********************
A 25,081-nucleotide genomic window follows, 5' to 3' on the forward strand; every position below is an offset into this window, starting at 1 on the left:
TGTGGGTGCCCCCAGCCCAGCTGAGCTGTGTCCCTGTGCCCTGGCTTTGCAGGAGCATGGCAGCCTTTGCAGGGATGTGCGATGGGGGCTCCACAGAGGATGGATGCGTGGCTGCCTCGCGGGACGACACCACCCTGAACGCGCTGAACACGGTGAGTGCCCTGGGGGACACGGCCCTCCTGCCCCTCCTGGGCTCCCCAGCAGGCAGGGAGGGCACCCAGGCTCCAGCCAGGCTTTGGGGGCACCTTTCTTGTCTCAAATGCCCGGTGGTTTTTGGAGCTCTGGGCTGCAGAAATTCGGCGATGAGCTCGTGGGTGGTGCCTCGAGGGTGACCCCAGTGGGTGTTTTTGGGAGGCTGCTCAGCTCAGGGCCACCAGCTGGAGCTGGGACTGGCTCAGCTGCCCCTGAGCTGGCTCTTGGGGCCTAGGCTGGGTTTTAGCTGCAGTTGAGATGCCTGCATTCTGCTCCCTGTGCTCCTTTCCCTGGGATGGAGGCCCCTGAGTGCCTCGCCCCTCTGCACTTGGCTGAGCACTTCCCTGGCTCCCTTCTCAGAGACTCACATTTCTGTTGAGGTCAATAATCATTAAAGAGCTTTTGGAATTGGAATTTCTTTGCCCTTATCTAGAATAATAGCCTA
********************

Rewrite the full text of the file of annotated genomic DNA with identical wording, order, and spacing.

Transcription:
A 25,081-nucleotide genomic window follows, 5' to 3' on the forward strand; every position below is an offset into this window, starting at 1 on the left:
TGTGGGTGCCCCCAGCCCAGCTGAGCTGTGTCCCTGTGCCCTGGCTTTGCAGGAGCATGGCAGCCTTTGCAGGGATGTGCGATGGGGGCTCCACAGAGGATGGATGCGTGGCTGCCTCGCGGGACGACACCACCCTGAACGCGCTGAACACGGTGAGTGCCCTGGGGGACACGGCCCTCCTGCCCCTCCTGGGCTCCCCAGCAGGCAGGGAGGGCACCCAGGCTCCAGCCAGGCTTTGGGGGCACCTTTCTTGTCTCAAATGCCCGGTGGTTTTTGGAGCTCTGGGCTGCAGAAATTCGGCGATGAGCTCGTGGGTGGTGCCTCGAGGGTGACCCCAGTGGGTGTTTTTGGGAGGCTGCTCAGCTCAGGGCCACCAGCTGGAGCTGGGACTGGCTCAGCTGCCCCTGAGCTGGCTCTTGGGGCCTAGGCTGGGTTTTAGCTGCAGTTGAGATGCCTGCATTCTGCTCCCTGTGCTCCTTTCCCTGGGATGGAGGCCCCTGAGTGCCTCGCCCCTCTGCACTTGGCTGAGCACTTCCCTGGCTCCCTTCTCAGAGACTCACATTTCTGTTGAGGTCAATAATCATTAAAGAGCTTTTGGAATTGGAATTTCTTTGCCCTTATCTAGAATAATAGCCTA